On Sat, Mar 8, 2014 at 4:54 PM, Guido van Rossum <guido@python.org> wrote:

When a non-expert writes Decimal(1.1), each of the three above outcomes surprises. We know that (1) was unpopular, that's why we changed it. We now know that (3) is unpopular at least in some circles (Mark Harrison can't be the only one who doesn't like it). Changing to (2) wouldn't do much to address this, because the default context has way more precision than float, so it still shows a lot of extraneous digits.

That at least could be addressed by making the default context one that corresponds to IEEE's decimal64, which has a precision of 16 decimal digits; there doesn't seem to be any particularly good rationale for the current choice of default context. And that would address your point (which I agree with) that `Decimal(x)` currently shows way more digits than are useful. It wouldn't address Mark Harris's needs, though, and would in some sense make things worse for non-expert users: for *most* floats x, Decimal(x) would then give what the user expects purely because 16 digits is a good match for the binary float precision, but for a small fraction of inputs it would give a surprising result.

>>> from decimal import Decimal, getcontext

>>> getcontext().prec = 16

>>> +Decimal(1.1) # + to simulate rounding to 16 digits

Decimal('1.100000000000000')

>>> +Decimal(1.2)

Decimal('1.200000000000000')

>>> +Decimal(9.7)

Decimal('9.699999999999999')

This feels like a strawman, since Decimal(2**1000 + 1) and Decimal(2.0**1000 + 1) produce different outcomes (the latter gives a lot of digits but is one too small), and the similar examples with a large exponent (10000) differ dramatically (the float version raises an exception).

For most purposes it's a fluke that 2.0**1000 can be represented exactly as a float, and the argument doesn't convince me at all. There are just too many odd examples like that, and it always will remain a minefield.

Accepted, but I believe the proposal would break a number of other expectations too with respect to ints and floats. For one, we currently have the unsurprising, and I believe desirable, property that conversion to Decimal is monotonic: for any finite numbers (int, float or Decimal) x and y, if x <= y then Decimal(x) <= Decimal(y). The proposal would break that property, too: you could find examples of an integer x and float y such that `x < y` and `Decimal(x) > Decimal(y)` would be simultaneously True.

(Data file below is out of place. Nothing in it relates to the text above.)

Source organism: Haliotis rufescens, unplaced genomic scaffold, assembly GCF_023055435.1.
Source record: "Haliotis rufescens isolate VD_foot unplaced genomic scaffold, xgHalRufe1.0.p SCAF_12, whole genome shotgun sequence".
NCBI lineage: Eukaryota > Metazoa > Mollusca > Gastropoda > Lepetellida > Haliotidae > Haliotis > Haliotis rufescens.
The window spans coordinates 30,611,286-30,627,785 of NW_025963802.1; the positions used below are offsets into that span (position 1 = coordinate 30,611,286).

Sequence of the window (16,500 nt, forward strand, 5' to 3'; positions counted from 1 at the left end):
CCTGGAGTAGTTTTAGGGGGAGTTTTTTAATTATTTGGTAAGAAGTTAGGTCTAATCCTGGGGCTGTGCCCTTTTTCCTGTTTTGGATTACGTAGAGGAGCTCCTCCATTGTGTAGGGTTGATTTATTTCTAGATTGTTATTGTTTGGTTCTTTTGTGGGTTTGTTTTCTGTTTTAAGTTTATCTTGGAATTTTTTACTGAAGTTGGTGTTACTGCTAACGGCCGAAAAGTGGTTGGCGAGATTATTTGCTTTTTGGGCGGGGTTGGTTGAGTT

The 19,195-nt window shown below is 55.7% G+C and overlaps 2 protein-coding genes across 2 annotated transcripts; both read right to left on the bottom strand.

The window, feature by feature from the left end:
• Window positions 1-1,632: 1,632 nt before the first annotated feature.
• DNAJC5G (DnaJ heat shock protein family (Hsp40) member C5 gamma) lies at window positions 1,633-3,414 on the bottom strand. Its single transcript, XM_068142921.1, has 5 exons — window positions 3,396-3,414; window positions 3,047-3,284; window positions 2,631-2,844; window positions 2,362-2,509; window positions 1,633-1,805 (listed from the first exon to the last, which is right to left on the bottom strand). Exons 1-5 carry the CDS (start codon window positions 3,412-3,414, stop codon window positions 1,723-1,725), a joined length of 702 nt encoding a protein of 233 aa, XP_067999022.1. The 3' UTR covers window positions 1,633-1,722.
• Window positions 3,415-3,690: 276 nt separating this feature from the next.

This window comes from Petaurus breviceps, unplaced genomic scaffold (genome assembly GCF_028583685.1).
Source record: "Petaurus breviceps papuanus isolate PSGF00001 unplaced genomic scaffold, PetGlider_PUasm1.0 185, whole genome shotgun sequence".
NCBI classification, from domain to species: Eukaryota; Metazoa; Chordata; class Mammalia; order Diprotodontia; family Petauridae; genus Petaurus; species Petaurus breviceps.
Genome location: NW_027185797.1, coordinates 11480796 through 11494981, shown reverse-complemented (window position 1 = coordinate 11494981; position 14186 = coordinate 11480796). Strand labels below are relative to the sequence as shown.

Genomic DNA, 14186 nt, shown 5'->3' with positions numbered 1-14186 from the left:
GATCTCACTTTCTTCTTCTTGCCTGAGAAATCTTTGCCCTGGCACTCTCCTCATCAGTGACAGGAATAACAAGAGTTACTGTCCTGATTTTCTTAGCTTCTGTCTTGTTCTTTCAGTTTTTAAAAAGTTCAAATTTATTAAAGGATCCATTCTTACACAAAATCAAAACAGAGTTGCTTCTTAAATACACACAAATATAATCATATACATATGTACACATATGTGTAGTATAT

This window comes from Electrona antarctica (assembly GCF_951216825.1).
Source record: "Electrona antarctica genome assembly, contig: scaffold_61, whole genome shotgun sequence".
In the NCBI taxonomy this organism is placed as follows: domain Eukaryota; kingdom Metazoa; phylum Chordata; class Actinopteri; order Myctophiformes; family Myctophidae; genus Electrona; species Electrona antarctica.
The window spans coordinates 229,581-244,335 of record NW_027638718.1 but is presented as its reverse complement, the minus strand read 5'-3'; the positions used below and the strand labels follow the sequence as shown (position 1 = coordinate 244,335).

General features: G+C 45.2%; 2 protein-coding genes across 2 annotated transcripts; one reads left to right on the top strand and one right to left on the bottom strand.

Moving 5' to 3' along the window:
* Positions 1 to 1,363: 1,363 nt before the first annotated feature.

>>> x = 49534541648432951

>>> y = x + 2.0

>>> x < y

True

>>> Decimal(x) > Decimal(repr(y)) # simulating proposed meaning of Decimal(y)

True

I'm still struggling a bit to express exactly what it is that bothers me so much about the proposal. It's a combination of the above with:

- there's an obvious *correct* way to convert any value to Decimal, and that's to round to the context precision using the context rounding mode - that's what's done almost universally for Decimal arithmetic operations; it feels wrong that something as direct as `Decimal(x)` would do anything else (the current exact conversions actually *do* rankle with me a bit, but this is what I'd replace them with)

- this proposal would not play well with other binary number formats if they were ever introduced: if we introduced a float128 type (or a float32 type), it would be awkward to reconcile the proposed conversion with a conversion from float128 to Decimal. That's mostly because the semantics of the proposed conversion use information about the *format* of the input type, which is unusual for floating-point and floating-point standards: operations tend to be based purely on the *values* of the inputs, disregarding the formats.

- if we're aiming to eliminate surprises, the 'fix' doesn't go far enough: Decimal(1.1 + 2.2) will still surprise, as will Decimal(0.12345123451234512345)

- contrarily, the fix goes too far: it feels wrong to be changing the semantics of float to Decimal conversion when the real problem is that the user wants or expects floating-point literals to represent decimal numbers.

If the proposal goes forward, I'll live with it, and will simply avoid using the `Decimal` type to convert from floats or ints. But I'd really prefer to keep the short Decimal(x) spelling as something simple and non-magic, and find more complicated ways (quotes!) of spelling the magic stuff.

I wonder what Cowlishaw would say about our current discussion. He is also the father of Rexx...

I wonder that, too.

I've said too much already; beyond registering my strong -1 on this proposal, I'm going to keep out of further discussion.

Mark